I'll probably be (justifiably) ostracized for this on a LO user list, but to
me trying to write a book with LO Writer is like trying to force a square
peg into a round hole. Yes, it can be done, but the labor involved may not
be worth it. In my mind, Writer is a business application, useful for
letters, memos, legal documents, school reports, and the like. While I love
working with LO's styles (which would be essential for book writing), I find
LO's implementation of master documents to be too involved and clunky for my
For organizing a book length document, with parts, chapters, and tables,
indexes, and sub-documents, etc, I much prefer LyX and LaTeX, both of which
are free and opensource. Yes, the LaTeX learning curve can be steep, but LyX
makes it so much easier. You can type away and let the computer do the
formatting, just by selecting the Book class. Unlike the business oriented
LO, LyX and LaTeX were created specifically for making long documents such
as books. Round hole, round peg. The biggest drawback is that changing
default formatting settings can be daunting for the uninitiated. But, if you
accept the defaults, you'll still have a beautifully formatted book with
*much* less effort than you would with LO.
For example, several years ago, my 14 year old son challenged himself to
type a 50,000 word novel in November, which is National Novel Writers Month.
He met his goal, and quickly dropped the project.
As a proud papa, I wanted to put his document to paper. He wrote the
original in WordPerfect, and it was a formatting mess, with stray tabs,
carriage returns, and inconsistent formatting across chapter and section
headings. I began the task of reformatting his 127 page novel using
WordPerfect, the original program. It didn't take long for me to realize it
would take days and days to wade through all of the formatting codes
inserted by WP.
Instead, I saved the document as a plain text file, stripping all
formatting. I then loaded it into LyX. Using the Book class (think
template), I applied Part and Chapter styles, (called "environments" in
LaTeX speak) to the part and chapter titles, and then inserted a fully
formatted, numbered, and typed table of contents with a couple mouse clicks.
I set NO page formatting parameters such as page margins, page numbering,
etc., as those were handled entirely by the Book class. I then compiled the
book and had a fully formatted novel, complete with Title page, Table of
Contents, properly formatted right and left hand pages with fully formatted
headers with page numbers, etc. The entire formatting process took about a
half hour. I surprised even myself.
I could have done the same thing with LO's styles and master documents, but
they're not quite as fully automatic as LyX/LaTeX, so it would have longer.
So far, however, I've found LyX/LaTeX's support for e-books to be a little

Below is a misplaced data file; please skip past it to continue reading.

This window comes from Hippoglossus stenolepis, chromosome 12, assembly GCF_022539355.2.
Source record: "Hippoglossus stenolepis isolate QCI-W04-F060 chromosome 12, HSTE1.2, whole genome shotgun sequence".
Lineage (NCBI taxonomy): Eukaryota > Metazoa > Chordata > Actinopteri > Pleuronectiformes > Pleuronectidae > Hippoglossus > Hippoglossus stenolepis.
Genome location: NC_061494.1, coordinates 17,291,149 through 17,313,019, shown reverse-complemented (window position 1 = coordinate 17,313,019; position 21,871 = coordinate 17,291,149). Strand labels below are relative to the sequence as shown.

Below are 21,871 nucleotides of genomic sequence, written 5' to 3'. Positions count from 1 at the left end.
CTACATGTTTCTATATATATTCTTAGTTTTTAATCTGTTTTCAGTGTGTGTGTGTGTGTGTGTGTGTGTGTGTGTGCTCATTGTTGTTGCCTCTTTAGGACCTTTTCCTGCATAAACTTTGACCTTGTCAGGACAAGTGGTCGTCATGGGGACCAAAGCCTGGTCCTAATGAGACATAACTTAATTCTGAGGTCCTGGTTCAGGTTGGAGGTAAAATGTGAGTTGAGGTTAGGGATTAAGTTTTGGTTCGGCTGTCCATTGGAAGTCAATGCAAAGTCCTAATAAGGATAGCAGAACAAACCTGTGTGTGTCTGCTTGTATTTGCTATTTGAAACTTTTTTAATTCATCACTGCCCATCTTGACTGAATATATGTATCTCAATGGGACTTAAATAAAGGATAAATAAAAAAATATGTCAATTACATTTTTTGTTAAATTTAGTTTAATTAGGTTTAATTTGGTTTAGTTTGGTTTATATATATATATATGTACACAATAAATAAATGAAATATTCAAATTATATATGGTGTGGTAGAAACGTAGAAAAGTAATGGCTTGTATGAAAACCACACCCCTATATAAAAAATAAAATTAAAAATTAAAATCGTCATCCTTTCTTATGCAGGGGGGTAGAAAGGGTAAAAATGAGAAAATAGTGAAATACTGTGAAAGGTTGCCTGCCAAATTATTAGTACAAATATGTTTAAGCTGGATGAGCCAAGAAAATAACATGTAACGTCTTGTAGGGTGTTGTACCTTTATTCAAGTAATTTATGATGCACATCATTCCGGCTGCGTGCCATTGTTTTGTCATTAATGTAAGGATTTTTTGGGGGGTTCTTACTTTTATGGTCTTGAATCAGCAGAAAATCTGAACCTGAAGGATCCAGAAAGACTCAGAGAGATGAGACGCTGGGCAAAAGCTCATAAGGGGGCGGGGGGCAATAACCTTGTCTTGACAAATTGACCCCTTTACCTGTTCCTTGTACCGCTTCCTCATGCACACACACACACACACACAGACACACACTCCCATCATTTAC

lacking (but no more so than LO's). For storing documents in an e-book
format (whether Nook's Epub, or Kindle's MOBI), the best solution that I've
found is Atlantis (a $35.00 shareware program). It is a Word clone word
processor that supports direct export to Epub and MOBI with preservation of
nearly all formatting. Every other solution I've tried (including LO, LyX,
and Markdown editors) screws up formatting to some degree or another.
Atlantis does 90% of what I need in a word processor, with the sole
exception of tables.
In short, while I love LO, I honestly think there are better tools for the
task of book and e-book writing.
2013.07.08. 7:34 keltezéssel, Pablo Dotro írta:
I am beginning a large writing project, that will most probably take the
form of a self published, free ebook. And while I have created very long,
complex documents before, I have never formatted them as a book.
Having been using word processing software for a living for the last 15
years or so, I thought myself as "power user" enough to take the next step
and try to create my document relying on Writer's features and not
depending on someone else to typeset the material.
However, after reading both the "Getting Started" and the "Writer Guide",
I am convinced that it is possible. Heh, the mere existance of those books
is proof enough ;-) But I find that there is a gap between the techniques
described there for working with templates, styles and master documents...
and the actual craft needed to make them work. A quick look to the odt
files themselves convinced me of that.
So after some googling and a disappointint amazon search on books on this
subject, I come here to rely on our collective knowledge, with a question:
Does anyone know about a tutorial, book or website where I can
specifically learn about creating a book-lenght document, with chapters
(as subdocuments) and a master document, consistent styling, indexing and
table of contents with Libreoffice?
Thnk you very much for your time, and best regards,
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